1) Social support
My brother, Andrew, has been living with bipolar disorder for a number of years now. He does not feel that he has enough support from his family and friends. Myself and several other friends and family members have tried to support him as best we can but we have trouble getting through to him! He is just so emotional sometimes. Right now Andrew seems so depressed and I am worried about him. How can I help him feel supported?
One important point to make is that you must take care of yourself in order to help Andrew. It is perfectly normal for people with bipolar disorder to perceive a low level of support. It is essential to help Andrew realize that he is supported by his family and friends as low support, even a perceived level of low support, can be a predictor of re-occurrence of bipolar disorder symptoms, especially depressive symptoms. This perceived level of low support can even mean a longer time to recover from episodes. As you can see, it is very important for Andrew to feel support and one avenue to assist in showing him your support can be to improve communication between the two of you. There are many resources to assist in improving communication – please refer to the “Education” sections (Educating Oneself and Education Q & A) for additional information.
We have tried to get Andrew to talk to a professional but he does not feel like they respected him when he went. What should we do, should we give up on this?
It is important for Andrew to feel that he is respected in this professional relationship. The professional should focus on Andrew’s strengths in order to make him feel good about himself. The professional should also be available to help you as you need it. One way this may be done is by offering you information and to work on communication between Andrew and his caregivers. Several professionals may be seen before Andrew and yourself find someone to connect with - this is perfectly normal! "If the medication isn't working, the therapist isn't progressing, or the relationship is struggling - make some changes! . . . try and try again to find something that does work . . ." (Meehl, & Meehl, 2005, p. 66).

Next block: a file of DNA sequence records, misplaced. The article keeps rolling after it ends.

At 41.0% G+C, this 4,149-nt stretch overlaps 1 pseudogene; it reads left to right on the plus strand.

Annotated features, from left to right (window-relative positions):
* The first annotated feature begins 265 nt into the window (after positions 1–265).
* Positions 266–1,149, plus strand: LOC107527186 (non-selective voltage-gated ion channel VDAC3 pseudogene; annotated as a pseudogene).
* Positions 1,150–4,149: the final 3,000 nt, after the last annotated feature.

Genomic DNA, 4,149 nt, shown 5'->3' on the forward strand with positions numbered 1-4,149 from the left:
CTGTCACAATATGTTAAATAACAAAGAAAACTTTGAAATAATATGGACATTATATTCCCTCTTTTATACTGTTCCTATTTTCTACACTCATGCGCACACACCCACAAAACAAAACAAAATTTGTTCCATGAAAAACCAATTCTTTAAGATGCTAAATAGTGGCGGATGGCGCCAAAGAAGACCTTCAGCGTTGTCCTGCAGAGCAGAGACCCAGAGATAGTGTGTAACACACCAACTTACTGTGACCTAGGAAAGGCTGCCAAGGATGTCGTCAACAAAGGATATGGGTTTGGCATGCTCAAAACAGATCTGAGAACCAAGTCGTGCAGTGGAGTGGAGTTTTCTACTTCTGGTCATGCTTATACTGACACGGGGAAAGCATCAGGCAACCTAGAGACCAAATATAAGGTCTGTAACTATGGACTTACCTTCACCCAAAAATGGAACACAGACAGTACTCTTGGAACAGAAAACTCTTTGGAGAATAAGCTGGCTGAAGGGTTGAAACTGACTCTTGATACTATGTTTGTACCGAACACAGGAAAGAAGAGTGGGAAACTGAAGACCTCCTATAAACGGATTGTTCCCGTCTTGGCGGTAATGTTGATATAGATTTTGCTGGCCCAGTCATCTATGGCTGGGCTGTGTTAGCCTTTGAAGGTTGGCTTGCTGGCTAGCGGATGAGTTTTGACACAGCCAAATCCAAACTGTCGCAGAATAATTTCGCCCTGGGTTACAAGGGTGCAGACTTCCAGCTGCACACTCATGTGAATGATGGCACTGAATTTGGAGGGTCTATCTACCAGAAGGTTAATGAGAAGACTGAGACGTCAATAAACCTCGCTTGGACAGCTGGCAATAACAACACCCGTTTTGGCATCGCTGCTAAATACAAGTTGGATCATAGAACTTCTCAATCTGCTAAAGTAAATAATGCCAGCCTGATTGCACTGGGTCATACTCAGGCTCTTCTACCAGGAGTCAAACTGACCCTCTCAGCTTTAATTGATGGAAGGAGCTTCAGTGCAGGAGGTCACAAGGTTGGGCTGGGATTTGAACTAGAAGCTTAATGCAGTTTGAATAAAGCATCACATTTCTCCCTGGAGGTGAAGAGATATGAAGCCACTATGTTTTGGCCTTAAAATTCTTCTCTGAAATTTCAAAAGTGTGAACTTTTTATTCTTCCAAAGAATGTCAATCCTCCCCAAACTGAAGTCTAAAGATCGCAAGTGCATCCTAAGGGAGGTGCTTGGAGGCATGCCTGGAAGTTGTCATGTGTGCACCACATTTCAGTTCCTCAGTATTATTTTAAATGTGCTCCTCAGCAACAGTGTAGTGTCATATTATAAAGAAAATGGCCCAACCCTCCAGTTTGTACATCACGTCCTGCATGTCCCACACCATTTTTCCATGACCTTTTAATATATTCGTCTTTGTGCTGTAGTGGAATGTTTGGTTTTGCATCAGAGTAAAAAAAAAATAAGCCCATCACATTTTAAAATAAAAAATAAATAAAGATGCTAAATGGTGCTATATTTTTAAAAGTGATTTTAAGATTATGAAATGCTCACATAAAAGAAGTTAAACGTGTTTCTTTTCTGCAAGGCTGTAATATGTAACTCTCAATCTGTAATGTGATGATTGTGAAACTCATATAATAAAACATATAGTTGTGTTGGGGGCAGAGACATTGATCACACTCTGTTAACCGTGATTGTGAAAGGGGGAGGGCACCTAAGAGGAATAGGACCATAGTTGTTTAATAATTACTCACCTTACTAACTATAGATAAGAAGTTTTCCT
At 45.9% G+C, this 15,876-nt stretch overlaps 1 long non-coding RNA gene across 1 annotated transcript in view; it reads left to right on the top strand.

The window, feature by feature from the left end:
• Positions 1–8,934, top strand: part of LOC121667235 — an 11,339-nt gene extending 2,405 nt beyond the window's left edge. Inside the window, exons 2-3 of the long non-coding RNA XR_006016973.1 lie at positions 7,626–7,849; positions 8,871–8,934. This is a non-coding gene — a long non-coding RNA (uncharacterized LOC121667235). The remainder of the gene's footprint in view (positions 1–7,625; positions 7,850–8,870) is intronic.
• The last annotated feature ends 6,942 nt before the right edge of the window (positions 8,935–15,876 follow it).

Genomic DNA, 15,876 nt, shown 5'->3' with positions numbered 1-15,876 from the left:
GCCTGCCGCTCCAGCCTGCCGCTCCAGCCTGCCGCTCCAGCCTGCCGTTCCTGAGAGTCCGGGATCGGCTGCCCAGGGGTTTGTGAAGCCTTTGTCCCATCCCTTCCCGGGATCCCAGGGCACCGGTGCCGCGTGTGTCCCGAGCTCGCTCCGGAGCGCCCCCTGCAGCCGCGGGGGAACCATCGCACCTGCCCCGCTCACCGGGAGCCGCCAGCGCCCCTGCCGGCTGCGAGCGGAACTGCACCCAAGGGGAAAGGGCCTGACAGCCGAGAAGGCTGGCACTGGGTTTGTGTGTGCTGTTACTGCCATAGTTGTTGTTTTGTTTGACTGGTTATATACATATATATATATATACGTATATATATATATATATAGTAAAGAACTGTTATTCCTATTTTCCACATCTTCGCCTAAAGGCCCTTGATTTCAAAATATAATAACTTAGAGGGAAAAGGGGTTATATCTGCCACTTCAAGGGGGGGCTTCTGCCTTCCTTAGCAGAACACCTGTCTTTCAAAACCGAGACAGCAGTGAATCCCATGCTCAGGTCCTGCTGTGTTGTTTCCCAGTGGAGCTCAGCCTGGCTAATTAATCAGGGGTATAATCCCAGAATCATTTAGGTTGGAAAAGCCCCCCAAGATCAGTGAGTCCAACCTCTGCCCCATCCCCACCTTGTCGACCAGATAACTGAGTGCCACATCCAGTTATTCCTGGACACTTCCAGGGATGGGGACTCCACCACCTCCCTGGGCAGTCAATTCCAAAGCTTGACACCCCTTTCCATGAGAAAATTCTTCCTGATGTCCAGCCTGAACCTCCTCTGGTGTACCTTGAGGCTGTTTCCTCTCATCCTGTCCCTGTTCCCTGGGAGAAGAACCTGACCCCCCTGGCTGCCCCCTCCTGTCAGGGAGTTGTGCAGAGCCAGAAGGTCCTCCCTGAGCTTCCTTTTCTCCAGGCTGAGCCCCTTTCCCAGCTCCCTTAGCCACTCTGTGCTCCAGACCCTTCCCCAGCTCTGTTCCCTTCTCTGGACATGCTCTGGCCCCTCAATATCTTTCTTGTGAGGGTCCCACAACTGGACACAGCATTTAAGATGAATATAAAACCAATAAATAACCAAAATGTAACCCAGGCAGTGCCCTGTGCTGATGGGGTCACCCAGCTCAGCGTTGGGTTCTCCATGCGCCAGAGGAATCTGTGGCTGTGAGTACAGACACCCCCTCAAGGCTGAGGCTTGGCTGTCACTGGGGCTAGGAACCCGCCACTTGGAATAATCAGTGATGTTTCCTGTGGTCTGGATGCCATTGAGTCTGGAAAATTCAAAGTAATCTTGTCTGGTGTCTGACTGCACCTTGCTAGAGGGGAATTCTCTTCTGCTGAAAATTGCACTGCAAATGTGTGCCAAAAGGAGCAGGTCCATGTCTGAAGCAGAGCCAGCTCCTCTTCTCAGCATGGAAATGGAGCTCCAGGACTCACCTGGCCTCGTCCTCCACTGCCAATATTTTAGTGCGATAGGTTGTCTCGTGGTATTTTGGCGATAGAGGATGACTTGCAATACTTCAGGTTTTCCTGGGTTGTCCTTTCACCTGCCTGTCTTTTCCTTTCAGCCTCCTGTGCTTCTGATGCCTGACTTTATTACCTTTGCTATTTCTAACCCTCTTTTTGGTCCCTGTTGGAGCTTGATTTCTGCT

It is important that you and your loved one ask questions of the professional when you meet them in order to gain a sense if this relationship will work for you. Some questions that might be considered:
- What experience with bipolar disorder do you have?
- Will you meet separately with me to evaluate my loved one’s progress?
- Are you available in emergency situations? If not, what are the back up procedures?
- What kinds of therapy do you use? (for example, dialectic behaviour therapy, cognitive behaviour therapy, etc.); will you inform us of the current focus of treatment?
- Will you provide us with background information on bipolar disorder, support groups available and education on how to deal with a family member who has a mental illness?
These and other questions that you may have are important to raise in your quest to find a good professional to work with.
I am one of Andrew’s sisters and I want to be able to support him but caring for him is starting to impact my life. The relationship with some of my family members is strained, I don’t have time to see my friends and do other things I used to enjoy and even my work is impacted! I want to learn how to cope with these things for myself but I don’t know where to start! Help!
One question to ask yourself is what areas are impacting your care giving and support? Is it when Andrew is exhibiting difficult behaviour? Does he stay with you at times? It is essential to pinpoint what area is having the most impact so that this area can be the focus of your work. Some interventions that you may want to consider are to utilize support groups or to become involved in group psycho-education of some sort. As has been stated above, it is important for you to be strong in order for you to be strong for Andrew! Take time to focus on yourself. Try to stay away from bad coping behaviours that some caregivers fall victim to, including resorting to smoking, drinking or taking pills. Many family caregivers have problems with their own health, stress level, anxiety and depression, as well as seeing negative effects on their self-esteem and confidence. Some effective techniques to assist you in relieving the burden you are feeling in supporting Andrew are to try to decrease your stress, learn adaptive coping techniques, and practice good health behaviours.
It is very important for you to effectively cope with your burden of dealing with Andrew, for both of you! Research shows that poor coping can have a negative impact on the person with bipolar disorder and from the information you gave us one can see that it also affects you! I would suggest you try to find a support group to attend by looking to your local mental health resources. If a face-to-face support group is not available there are many online support groups. Quality of online support groups can vary but they can be an important link for those in areas where face-to-face groups are not available.
Some places to try include:
- http://www.cmellc.com/topics/bip-support.html - a list of support groups, organizations and other useful information on bipolar disorder
- http://selfhelpgroups.org – helps people find a group
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